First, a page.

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Among other sciences, Mr. Gray had acquired great knowledge of Gothic architecture. He had seen and examined, while abroad, the Roman propor, tions on the spot, both in ancient times and in the works of Palladio. In his later years, he applied

Saxons, and Provençaux. Some account of the Latin rhyming poetry, from it's early origin, down to the fifteenth century,

Part I. On the School of Provence, which rose about the year 1,100, and was soon followed by the French and Italians. Their heroic poesy, or Romances in verse, Allegories, Fabliaux, Syrvientes, Comedies, Farces, Canzoni, Sonnets, Balades, Madrigals, Sestines, &c. Of their imitators, the French: and of the first Italian School, commonly called the Sicilian,' about the year 1,200, brought to perfection by Dante, Petrarch, Boccace, and others. State of poetry in England from the Con. quest, A. D. 1,066 (or rather from Henry II.'s time, A. D. 1,154) to the reign of Edward III, 1,327.

Part II. On Chaucer, who first introduced the manner of the Provençaux improved by the Italians, into our country: his character, and merits at large: the different kinds, in which he excelled. Gower, Occleve, Lydgate, Hawes, Gawen Douglas, Lyndesay, Bellenden, Dunbar, &c.

Part III. Second Italian School, of Ariosto, Tasso, &c. an improvement on the First, occasioned by the revival of Letters at the end of the fifteenth century. The Lyric poetry of this and the former age introduced from Italy by Lord Surrey, Sir T. Wyat, Bryan Lord Vaulx, &c. in the beginning of the six. teenth century.

Part IV. Spenser, his character: subject of his poem, allegorie and romantic, of Provençal invention; but his manner of tracing it borrowed from the Second Italian School. Dray. ton, Fairfax, Phineas Fletcher, Golding, Phaer, &c. This School ends in Milton. A Third Italian School, full of conceit, begun in Queen Elizabeth's reign, continued under James and Charles I. by Donne, Crashaw, Cleavland, carried to it's height by Cowley, and ending perhaps in Sprat.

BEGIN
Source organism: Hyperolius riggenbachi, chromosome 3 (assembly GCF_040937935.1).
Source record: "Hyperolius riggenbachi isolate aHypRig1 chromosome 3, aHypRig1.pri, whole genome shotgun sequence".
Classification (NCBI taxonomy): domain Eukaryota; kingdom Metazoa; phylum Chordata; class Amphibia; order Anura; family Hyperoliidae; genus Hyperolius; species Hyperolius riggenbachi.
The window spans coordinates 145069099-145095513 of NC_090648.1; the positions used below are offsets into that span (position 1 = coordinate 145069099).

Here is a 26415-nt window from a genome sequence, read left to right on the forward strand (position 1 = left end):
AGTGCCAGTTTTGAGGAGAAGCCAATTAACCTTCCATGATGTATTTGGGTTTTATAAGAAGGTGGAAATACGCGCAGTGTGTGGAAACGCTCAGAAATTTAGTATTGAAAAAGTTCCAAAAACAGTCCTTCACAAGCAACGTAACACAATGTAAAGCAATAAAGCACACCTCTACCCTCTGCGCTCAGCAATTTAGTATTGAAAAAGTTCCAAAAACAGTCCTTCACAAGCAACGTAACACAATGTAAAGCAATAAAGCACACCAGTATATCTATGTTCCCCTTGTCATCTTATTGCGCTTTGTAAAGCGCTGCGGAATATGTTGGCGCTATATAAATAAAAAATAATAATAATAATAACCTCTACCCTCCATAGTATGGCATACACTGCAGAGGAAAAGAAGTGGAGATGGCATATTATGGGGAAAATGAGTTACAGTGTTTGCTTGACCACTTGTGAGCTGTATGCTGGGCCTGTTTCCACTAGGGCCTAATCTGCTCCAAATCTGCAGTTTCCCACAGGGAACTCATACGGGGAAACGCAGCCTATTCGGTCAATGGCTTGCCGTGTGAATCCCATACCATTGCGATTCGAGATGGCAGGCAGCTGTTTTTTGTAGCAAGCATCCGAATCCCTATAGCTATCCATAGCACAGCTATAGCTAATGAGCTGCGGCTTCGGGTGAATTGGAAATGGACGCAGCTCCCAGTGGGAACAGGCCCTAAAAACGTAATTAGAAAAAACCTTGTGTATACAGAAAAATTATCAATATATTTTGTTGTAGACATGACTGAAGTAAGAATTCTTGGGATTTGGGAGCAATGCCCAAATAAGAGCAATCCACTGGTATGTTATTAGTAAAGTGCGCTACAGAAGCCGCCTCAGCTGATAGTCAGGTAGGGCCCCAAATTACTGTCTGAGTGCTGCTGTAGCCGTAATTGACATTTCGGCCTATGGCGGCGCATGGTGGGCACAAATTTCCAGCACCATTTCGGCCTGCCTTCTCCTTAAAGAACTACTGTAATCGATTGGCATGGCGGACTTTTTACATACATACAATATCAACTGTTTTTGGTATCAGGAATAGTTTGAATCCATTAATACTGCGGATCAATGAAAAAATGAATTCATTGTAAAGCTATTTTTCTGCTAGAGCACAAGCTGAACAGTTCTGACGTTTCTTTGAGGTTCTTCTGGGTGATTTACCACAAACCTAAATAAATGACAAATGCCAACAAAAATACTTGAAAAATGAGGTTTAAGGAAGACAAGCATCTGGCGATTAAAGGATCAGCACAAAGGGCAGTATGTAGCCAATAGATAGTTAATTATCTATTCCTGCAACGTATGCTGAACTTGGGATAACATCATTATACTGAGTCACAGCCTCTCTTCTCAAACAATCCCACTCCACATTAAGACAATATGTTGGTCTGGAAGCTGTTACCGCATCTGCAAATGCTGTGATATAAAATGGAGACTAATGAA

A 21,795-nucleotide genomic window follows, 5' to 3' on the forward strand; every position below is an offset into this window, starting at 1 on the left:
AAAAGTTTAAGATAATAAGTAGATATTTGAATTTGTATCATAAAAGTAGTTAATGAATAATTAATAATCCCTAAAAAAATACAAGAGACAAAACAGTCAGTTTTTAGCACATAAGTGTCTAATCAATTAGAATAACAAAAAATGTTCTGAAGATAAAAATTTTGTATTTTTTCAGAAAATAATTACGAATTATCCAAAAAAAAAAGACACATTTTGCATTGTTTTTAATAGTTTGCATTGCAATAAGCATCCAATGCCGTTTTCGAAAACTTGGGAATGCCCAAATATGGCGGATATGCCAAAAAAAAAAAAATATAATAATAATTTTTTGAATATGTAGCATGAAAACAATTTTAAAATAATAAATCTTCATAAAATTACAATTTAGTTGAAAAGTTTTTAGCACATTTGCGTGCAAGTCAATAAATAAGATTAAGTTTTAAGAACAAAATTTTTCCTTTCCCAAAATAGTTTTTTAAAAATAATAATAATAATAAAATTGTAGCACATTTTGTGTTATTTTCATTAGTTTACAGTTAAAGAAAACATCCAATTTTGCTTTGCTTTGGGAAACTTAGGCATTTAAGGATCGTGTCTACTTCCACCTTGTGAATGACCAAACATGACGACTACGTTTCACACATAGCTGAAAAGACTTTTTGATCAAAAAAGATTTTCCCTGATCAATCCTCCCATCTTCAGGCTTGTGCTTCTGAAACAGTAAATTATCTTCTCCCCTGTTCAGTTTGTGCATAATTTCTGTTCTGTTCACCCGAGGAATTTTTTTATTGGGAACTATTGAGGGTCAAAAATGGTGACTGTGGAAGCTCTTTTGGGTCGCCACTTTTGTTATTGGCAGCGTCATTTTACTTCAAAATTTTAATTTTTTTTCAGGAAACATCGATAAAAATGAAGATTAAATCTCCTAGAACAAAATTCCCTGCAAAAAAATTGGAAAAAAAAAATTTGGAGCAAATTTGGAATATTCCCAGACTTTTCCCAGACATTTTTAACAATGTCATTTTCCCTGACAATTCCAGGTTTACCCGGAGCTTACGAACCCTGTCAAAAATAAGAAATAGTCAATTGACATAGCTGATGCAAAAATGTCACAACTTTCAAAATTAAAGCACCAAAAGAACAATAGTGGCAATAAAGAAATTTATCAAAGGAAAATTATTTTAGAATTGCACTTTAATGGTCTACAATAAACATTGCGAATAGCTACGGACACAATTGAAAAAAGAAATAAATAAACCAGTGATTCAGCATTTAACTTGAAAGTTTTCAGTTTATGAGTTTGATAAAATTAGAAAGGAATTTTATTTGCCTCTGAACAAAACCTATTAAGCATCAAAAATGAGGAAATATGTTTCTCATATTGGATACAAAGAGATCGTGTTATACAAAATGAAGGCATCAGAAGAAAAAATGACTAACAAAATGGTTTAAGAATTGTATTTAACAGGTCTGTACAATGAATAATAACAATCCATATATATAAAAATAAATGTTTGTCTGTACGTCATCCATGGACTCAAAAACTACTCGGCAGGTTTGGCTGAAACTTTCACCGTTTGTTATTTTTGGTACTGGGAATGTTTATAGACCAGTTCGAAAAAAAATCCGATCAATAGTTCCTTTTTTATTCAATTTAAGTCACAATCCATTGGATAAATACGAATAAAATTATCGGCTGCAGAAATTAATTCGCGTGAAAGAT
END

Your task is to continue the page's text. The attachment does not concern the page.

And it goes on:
Part V. School of France, introduced after the Restora: tion-Waller, Dryden, Addison, Prior, and Pope--which has continued to our own times.'

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himself to consider those stupendous structures of more modern date, which adorn our own country; and which, if they have not the same grace, have undoubtedly equal dignity. He endeavoured to trace this mode of building from it's commencement through it's various changes, depending not so much upon written accounts, as the internal evidence supplied by the arms, ornaments, and other marks of the buildings themselves, of their respective antiquity. With this view, he applied himself to the study of heraldry, as a preparatory science; and ultimately acquired a degree of sagacity, which enabled him at first sight to determine the precise time, when every particular part of our cathedrals had been erected.* But his favourite pursuit, for the last ten years of his life, was Natural History, which indeed he then rather resumed than began; as, by the instructions of his uncle Antrobus, he had rendered him. self no contemptible botanist at fifteen. His marginal notes on Linnæus and other naturalists, especially Hudson's · Flora Anglica,' were very numerous, and an interleaved tenth edition of the Systema Natura' he had nearly filled with his remarks. On the English Insects, there is nothing so perfect. While employed on Zoology, he read Aristotle's Treatise upon the subject with great care, and illustrated many difficult passages of that obscure ancient by the lights which he had received from modern discoveries. In a word, excepting pure mathematics and the studies depending on that science, there was hardly any part of human learning, in which he had not acquired a

* He is said to have furnished the very valuable introduçtory matter, on Saxon churches, in Bentham's Account of Ely Cathedral.?

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competent skill, while in some he possessed a consummate mastery.